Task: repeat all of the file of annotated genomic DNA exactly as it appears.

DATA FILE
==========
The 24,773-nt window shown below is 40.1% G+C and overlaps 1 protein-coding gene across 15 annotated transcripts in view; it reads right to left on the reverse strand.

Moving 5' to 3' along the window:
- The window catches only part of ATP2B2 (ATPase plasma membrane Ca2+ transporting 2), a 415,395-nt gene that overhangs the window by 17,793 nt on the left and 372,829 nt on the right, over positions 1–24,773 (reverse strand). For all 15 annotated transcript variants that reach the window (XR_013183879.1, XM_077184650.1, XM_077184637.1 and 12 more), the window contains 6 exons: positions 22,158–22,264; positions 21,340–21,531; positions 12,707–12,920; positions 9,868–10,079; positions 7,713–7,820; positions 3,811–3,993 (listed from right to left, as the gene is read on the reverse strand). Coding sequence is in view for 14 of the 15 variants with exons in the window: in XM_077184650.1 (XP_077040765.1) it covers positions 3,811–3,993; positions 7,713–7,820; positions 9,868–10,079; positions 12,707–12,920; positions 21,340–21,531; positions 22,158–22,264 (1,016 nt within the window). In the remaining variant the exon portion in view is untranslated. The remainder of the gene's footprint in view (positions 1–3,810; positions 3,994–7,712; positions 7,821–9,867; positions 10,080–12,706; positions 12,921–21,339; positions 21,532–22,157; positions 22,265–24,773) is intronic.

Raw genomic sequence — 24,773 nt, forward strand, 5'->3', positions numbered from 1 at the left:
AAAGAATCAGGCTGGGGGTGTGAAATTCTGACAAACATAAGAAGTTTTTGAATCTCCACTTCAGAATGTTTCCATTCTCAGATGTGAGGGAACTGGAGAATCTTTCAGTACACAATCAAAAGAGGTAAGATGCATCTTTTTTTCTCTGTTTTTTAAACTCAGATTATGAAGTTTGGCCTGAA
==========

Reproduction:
The 24,773-nt window shown below is 40.1% G+C and overlaps 1 protein-coding gene across 15 annotated transcripts in view; it reads right to left on the reverse strand.

Moving 5' to 3' along the window:
- The window catches only part of ATP2B2 (ATPase plasma membrane Ca2+ transporting 2), a 415,395-nt gene that overhangs the window by 17,793 nt on the left and 372,829 nt on the right, over positions 1–24,773 (reverse strand). For all 15 annotated transcript variants that reach the window (XR_013183879.1, XM_077184650.1, XM_077184637.1 and 12 more), the window contains 6 exons: positions 22,158–22,264; positions 21,340–21,531; positions 12,707–12,920; positions 9,868–10,079; positions 7,713–7,820; positions 3,811–3,993 (listed from right to left, as the gene is read on the reverse strand). Coding sequence is in view for 14 of the 15 variants with exons in the window: in XM_077184650.1 (XP_077040765.1) it covers positions 3,811–3,993; positions 7,713–7,820; positions 9,868–10,079; positions 12,707–12,920; positions 21,340–21,531; positions 22,158–22,264 (1,016 nt within the window). In the remaining variant the exon portion in view is untranslated. The remainder of the gene's footprint in view (positions 1–3,810; positions 3,994–7,712; positions 7,821–9,867; positions 10,080–12,706; positions 12,921–21,339; positions 21,532–22,157; positions 22,265–24,773) is intronic.

Raw genomic sequence — 24,773 nt, forward strand, 5'->3', positions numbered from 1 at the left:
AAAGAATCAGGCTGGGGGTGTGAAATTCTGACAAACATAAGAAGTTTTTGAATCTCCACTTCAGAATGTTTCCATTCTCAGATGTGAGGGAACTGGAGAATCTTTCAGTACACAATCAAAAGAGGTAAGATGCATCTTTTTTTCTCTGTTTTTTAAACTCAGATTATGAAGTTTGGCCTGAA